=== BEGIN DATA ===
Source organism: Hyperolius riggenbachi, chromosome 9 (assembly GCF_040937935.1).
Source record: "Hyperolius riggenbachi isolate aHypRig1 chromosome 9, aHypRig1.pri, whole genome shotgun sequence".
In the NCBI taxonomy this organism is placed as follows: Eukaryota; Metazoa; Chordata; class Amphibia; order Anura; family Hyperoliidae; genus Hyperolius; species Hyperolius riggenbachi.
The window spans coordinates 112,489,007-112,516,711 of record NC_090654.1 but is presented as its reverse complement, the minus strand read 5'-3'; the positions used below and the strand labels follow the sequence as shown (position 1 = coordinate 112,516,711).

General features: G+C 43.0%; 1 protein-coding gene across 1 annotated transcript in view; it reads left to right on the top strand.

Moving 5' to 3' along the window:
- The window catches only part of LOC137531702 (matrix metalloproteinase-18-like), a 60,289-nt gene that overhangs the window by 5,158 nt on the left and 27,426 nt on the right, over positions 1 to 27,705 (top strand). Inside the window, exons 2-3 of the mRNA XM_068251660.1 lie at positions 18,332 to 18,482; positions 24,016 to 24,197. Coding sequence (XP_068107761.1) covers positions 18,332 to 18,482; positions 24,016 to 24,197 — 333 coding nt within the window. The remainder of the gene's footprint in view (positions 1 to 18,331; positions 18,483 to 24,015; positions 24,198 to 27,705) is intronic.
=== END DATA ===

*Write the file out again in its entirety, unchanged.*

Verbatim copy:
Source organism: Hyperolius riggenbachi, chromosome 9 (assembly GCF_040937935.1).
Source record: "Hyperolius riggenbachi isolate aHypRig1 chromosome 9, aHypRig1.pri, whole genome shotgun sequence".
In the NCBI taxonomy this organism is placed as follows: Eukaryota; Metazoa; Chordata; class Amphibia; order Anura; family Hyperoliidae; genus Hyperolius; species Hyperolius riggenbachi.
The window spans coordinates 112,489,007-112,516,711 of record NC_090654.1 but is presented as its reverse complement, the minus strand read 5'-3'; the positions used below and the strand labels follow the sequence as shown (position 1 = coordinate 112,516,711).

General features: G+C 43.0%; 1 protein-coding gene across 1 annotated transcript in view; it reads left to right on the top strand.

Moving 5' to 3' along the window:
- The window catches only part of LOC137531702 (matrix metalloproteinase-18-like), a 60,289-nt gene that overhangs the window by 5,158 nt on the left and 27,426 nt on the right, over positions 1 to 27,705 (top strand). Inside the window, exons 2-3 of the mRNA XM_068251660.1 lie at positions 18,332 to 18,482; positions 24,016 to 24,197. Coding sequence (XP_068107761.1) covers positions 18,332 to 18,482; positions 24,016 to 24,197 — 333 coding nt within the window. The remainder of the gene's footprint in view (positions 1 to 18,331; positions 18,483 to 24,015; positions 24,198 to 27,705) is intronic.